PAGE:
Ride and Refuel: Top 8 European Food Destinations for Cyclists

BY FRANK BEHRENDT

 

One of the best things about traveling by bike on a European learning adventure is that, as you explore, you’re also burning calories and working up an appetite. Satisfy your craving for adventure in one of these top European destinations for cyclists and foodies alike, compiled by our resident bike and food lover who has cycled and eaten his way through nearly every country in Europe. Bon appétit!

 

Apple Cake Along the Adige

When you think about cycling through Italy at harvest time, apple orchards probably aren’t the first things that come to mind. In the northern part of the country, where the elevation is between 1,500 and 3,000 feet above sea level, the unique microclimate is especially conducive to apple cultivation. After pedaling down the Alps in September, follow the Adige River to a bustling town market or fruit co-op, and choose a fresh and juicy Gala, Golden, Red Delicious, Pinova, Jonagol or Braeburn apple from a local farmer. Enjoy the produce on its own, or sample local favorites like torta di mele (apple cake) or warm apple strudel — perfect for refueling after a satisfying ride.

 

The World’s Most Delicious Melon in Provence

Provence’s Mediterranean climate makes it a foodie’s paradise, with ample amounts of fresh fruit, vegetables, herbs, seafood and olive oil at your finger tips. This hilly region also provides great cycling, especially in September and October when the weather begins to cool down. One item you won’t be able to miss on any menu or in any market in this corner of southern France is the melon de Cavaillon, so named for the town between Aix-en-Provence and Avignon, where this melon was cultivated beginning in the 14th century. Similar to the cantaloupes sold across North America, the Cavaillon melon is in season from June to the beginning of October. Try it chilled as a savory soup or wrapped in jambon cru (similar to prosciutto).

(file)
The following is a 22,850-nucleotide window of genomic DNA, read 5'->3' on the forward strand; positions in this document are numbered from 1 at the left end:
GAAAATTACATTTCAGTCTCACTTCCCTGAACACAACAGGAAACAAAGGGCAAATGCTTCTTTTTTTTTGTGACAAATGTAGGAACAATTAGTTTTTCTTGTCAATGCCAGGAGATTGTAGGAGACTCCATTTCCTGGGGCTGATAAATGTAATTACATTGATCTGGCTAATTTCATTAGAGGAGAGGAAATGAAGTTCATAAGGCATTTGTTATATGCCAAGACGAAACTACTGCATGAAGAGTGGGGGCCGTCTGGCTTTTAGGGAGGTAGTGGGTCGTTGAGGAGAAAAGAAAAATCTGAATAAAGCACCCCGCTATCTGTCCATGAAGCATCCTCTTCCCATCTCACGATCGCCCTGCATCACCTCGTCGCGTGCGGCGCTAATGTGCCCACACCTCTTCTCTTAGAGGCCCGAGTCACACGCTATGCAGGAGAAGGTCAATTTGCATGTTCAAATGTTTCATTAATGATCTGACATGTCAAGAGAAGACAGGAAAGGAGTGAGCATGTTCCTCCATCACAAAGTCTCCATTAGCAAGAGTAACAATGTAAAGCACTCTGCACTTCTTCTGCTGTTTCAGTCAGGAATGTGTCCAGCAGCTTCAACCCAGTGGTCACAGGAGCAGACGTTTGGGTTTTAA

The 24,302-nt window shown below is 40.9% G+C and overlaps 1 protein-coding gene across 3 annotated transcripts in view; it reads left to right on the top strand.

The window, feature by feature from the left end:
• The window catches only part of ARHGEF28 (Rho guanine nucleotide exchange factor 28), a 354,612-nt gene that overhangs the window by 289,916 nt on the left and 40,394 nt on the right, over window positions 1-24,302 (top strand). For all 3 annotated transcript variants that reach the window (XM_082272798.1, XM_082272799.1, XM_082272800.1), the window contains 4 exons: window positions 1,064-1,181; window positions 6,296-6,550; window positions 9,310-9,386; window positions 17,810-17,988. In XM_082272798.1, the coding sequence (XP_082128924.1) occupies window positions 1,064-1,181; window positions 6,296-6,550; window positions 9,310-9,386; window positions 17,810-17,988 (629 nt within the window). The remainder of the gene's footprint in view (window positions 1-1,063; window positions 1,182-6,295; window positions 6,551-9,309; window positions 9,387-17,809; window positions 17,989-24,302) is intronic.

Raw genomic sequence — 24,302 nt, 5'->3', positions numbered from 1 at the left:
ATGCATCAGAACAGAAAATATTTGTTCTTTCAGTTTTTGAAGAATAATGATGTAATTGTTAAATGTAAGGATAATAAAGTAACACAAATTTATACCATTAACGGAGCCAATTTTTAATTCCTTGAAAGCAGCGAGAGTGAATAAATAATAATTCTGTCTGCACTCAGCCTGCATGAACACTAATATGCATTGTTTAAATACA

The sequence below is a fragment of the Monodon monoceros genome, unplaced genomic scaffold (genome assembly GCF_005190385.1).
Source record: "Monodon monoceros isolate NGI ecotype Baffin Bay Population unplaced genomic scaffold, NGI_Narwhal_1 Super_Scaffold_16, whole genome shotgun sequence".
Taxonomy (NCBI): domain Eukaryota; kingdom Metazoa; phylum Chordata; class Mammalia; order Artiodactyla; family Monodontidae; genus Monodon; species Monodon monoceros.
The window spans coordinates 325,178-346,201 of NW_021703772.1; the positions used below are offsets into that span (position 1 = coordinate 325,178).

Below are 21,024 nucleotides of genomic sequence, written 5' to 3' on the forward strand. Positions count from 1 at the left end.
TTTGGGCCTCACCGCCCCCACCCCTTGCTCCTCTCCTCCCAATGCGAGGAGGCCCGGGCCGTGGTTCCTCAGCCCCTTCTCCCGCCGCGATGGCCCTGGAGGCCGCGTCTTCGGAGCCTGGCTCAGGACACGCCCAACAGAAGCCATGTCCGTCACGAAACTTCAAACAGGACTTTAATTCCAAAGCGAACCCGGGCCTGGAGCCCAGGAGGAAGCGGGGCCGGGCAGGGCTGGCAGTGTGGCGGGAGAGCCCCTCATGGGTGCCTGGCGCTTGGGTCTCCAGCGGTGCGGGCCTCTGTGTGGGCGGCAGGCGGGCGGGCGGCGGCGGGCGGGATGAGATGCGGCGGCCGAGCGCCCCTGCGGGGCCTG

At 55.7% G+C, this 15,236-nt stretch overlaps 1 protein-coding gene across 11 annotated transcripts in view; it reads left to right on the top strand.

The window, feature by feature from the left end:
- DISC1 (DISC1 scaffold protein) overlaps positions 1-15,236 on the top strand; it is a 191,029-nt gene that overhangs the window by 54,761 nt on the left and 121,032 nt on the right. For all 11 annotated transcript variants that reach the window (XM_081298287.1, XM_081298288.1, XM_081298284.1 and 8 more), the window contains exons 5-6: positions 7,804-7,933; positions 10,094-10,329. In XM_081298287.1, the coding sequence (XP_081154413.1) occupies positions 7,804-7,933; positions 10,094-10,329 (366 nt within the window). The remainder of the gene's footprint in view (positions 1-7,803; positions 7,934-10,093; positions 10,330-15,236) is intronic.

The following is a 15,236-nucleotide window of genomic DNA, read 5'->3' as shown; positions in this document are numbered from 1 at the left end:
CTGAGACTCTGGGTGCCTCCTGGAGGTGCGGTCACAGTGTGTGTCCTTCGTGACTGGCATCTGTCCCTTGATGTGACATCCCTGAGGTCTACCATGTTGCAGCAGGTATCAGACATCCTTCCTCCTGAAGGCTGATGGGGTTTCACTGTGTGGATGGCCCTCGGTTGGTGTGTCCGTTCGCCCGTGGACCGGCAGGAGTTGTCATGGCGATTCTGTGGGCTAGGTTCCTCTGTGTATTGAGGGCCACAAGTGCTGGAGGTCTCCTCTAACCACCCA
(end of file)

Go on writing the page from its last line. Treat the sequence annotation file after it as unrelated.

A Pot of Fondue After a Day on the Swiss Plateau

The mostly flat Schweizer Mittelland (Swiss Plateau) is nestled between the Jura to the west and the Alps to the east, making this a perfect area of Switzerland for exploring on two wheels. As the weather gets cooler and you start thinking about heartier meals after a day’s ride, fondue — Switzerland’s prominent national dish — is sure to whet your appetite. Made from a mixture of white wine and Swiss cheeses such as Gruyère, Appenzeller and the autumn seasonal favorite, Vacherin, nothing beats gathering around a warm fondue pot with friends and dipping bread cubes into a gooey mixture of bubbling cheeses.

 

An Uncommon Delicacy in Slovenia

Nothing says fall like pedaling your bike past a pumpkin patch — a common sight throughout Slovenia and other countries that once made up the Austro-Hungarian Empire. Cycle past fields of the Styrian variety of pumpkin, cultivated for its seeds which are high in antioxidants and essential fatty acids. Try them dried and eaten as snacks or roasted into a nutty flavored oil. Produced in Slovenia and other regions of the former Austro-Hungarian Empire, pumpkin seed oil is a regional delicacy, used to liven up a bowl of vanilla ice cream or drizzled on bed of greens with some cider vinegar.

 

A Glass of Fruity White and a Tarte Flambée in Alsace